No one included me in the stats of outdoor cat life expectancy. My indoor/outdoor cats have all died of natural causes and have lived almost into their 20's. There must be a dozen outdoor kitties in my neighborhood alone and they are there year after year. Never dead in the road; never abused. There are a lot of factors that determine life expectancy and it's wrong to apply some kind of blanket stats to all cats in all areas of the US. How many indoor-only cats escape the house they are confined to and are lost/killed because they have no idea how to get home? I think to be fair the hazards for indoor-only cats should also be given(of the ones not lying around bored). I read a story from a woman that dried her kitten in the dryer. They hang themselves on the blind cords, jumping on hot burners, tumble down stairs. I have a laundry list of mischief my active cats have gotten into being stuck in the house.

My outdoor cats rarely caught birds. There diet mainly consisted of field mice. And, I don't see any difference between one eating a bird and me having a piece of chicken. I have an 11 1/2 year old indoor/outdoor kitty and she's home every night. I also have 2 indoor cats. I installed an outdoor kennel for them to have access to the outside. They are WAY more happy being allowed to go outside. Personally, as long as I have an option available, I'd never confine cats to a window sill because on the happy-meter mine soured when allowed outside. They've also been around the yard enough to know they're way home should they get outside by themselves (happened twice now).

It's too bad the whippet suffered such extensive injuries but I'd bet we'd be reading a different posting had the whippet successfully killed the cat.


 o
RE: Outdoor cats

My little lurcher would be about the same size, perhaps a bit smaller than a whippet. He is never allowed outside off his leash and harness because he can run as fast as any other greyhound breed, he is so fast there is no way a human could ever catch up to him, his prey instinct will overcome his ears and if he had a target in mind he would not even hear us commanding him to come back, and he can easily jump four feet into the air without having to even crouch to spring up. He is a naughty boy and countersurfs when we aren't home. I haven't met a sighthound yet I'd trust behind a fence, so he is attached to our bodies when he is outside. I don't think I'd trust him to a fence, even a tall one. That means we spend a lot of time outside with him so he can get his exercise. It's just part of owning a breed like that. Many greyhounds and similar breeds suffer injuries, especially to legs, when young because of their speed and quick response. I had mine out once by the pond, and he spied a rabbit on the other side of it and he was airborne instantly not even realising he was over a four foot drop into cold water. Does the same thing with rabbits, and birds. I really feel sorry for the dog who was injured, but she may have to rethink the 'fence'.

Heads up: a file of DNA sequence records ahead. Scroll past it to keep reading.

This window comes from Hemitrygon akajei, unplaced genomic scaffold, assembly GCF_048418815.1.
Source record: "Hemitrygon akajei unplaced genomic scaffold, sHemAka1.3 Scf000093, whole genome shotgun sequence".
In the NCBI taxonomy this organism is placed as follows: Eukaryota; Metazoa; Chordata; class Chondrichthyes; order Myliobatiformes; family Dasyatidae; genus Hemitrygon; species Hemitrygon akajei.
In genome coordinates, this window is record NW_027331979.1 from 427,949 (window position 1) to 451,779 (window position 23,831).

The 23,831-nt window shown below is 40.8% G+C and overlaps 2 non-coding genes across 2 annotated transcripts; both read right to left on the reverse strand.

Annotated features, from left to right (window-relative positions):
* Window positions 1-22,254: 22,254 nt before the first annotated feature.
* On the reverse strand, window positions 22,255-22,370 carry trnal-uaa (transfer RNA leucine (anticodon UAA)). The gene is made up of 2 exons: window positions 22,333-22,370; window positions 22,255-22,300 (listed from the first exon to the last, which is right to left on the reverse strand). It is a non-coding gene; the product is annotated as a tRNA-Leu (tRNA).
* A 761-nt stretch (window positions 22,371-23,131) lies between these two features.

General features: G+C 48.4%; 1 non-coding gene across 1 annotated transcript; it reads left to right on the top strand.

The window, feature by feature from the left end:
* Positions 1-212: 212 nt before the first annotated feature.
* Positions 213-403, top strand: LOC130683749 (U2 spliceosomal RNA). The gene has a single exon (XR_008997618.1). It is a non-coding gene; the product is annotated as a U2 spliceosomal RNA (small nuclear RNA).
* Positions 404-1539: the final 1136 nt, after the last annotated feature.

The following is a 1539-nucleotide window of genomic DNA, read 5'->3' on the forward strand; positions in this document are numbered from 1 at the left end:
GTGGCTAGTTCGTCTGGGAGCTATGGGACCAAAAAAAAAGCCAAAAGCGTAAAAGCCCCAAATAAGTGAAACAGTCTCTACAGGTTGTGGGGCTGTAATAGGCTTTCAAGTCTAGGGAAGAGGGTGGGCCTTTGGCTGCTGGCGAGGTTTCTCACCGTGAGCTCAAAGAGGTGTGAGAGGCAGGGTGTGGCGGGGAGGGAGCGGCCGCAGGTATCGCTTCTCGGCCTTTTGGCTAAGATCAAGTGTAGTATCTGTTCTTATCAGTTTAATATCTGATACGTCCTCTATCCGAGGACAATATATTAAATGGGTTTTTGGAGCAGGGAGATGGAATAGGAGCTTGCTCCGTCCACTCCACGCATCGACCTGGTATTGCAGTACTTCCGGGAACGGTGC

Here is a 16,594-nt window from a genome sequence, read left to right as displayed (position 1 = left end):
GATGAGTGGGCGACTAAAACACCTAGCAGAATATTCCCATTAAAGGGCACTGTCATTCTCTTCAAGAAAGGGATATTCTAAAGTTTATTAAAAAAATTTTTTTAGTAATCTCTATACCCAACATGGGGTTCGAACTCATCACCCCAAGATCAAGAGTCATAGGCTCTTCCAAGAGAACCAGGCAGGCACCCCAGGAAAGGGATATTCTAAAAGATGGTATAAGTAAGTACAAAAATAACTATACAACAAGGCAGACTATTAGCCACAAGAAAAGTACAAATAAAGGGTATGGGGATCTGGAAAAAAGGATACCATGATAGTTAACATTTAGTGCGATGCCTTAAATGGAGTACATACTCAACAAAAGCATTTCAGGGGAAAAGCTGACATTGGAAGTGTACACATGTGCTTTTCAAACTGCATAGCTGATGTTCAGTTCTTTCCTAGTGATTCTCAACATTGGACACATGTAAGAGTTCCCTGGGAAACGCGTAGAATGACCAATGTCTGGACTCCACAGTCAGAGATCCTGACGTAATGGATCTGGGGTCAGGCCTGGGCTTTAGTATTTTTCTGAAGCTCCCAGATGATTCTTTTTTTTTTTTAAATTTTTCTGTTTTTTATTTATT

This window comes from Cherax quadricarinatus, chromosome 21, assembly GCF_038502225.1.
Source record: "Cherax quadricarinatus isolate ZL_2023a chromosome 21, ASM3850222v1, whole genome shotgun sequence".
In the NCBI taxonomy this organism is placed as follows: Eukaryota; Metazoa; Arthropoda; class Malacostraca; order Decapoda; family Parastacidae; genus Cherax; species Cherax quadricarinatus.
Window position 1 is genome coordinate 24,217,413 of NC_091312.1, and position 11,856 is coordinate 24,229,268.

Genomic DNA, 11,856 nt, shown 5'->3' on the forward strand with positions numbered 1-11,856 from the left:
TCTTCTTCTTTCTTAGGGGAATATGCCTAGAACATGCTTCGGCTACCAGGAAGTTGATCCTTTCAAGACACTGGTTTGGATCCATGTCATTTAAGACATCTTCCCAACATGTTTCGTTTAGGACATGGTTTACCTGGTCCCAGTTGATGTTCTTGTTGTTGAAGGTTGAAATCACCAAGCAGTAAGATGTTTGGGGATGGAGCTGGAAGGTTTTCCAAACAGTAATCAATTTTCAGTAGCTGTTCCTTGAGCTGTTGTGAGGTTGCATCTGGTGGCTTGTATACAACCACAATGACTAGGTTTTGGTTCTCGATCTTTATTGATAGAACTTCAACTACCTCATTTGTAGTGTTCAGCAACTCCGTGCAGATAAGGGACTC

o
RE: Outdoor cats

My friend is installing a higher fence. The dog is now eating some and getting up on his own but may lose the vision in one eye. I had a greyhound for nine years, and she could have easily jumped my fence and never once did. Now I have a short stubby Dachshund who has escaped numerous times from my yard so is usually tethered. He really has a prey drive, and when we walk, he is out front thinking he'll kill every squirrel and rabbit he sees. Both my dogs co exist well with the cats as did the greyhound. But when they see other cats, they bark and pull on their leashes.

Not in a million years would I ever let my cats outside though. Every night there are ads in our paper about missing cats. On my way to the store yesterday, I saw a dead cat hit by a car, I guess, by the side of the road. There are mean people in the world and many hate cats. There are poisons, antifreeze, dogs off leash(like the whippet),and cat fights. My first and only cat who ever went outside was my Siamese, and we lived on a cul de sac then in the 70's. This was before I knew any better. When he was 13 he almost died. He had been in a cat fight and we didn't know he had this deep small cut which abscessed. Only a quick trip to the vet saved him, and he stayed inside till he died at 21.


 o
RE: cats

I totally forgot to mention that one of the feral sisters I rescued many years ago WAS hit by a car. My friend was driving by my house, and she saw the car in front of her hit this black and white half grown cat and it was thrown up in the air. There was a lot of traffic and my friend called and left me a message. I was gone for the day. I had already rescued her tabby sister and had her in the house. We searched for days for this little cat and it was getting very cold at night. She was feral and scared but in the end relented, and we picked her up from under our grill and brought her in the house. She was hurt but recovered from her injuries and lived the rest of her life inside.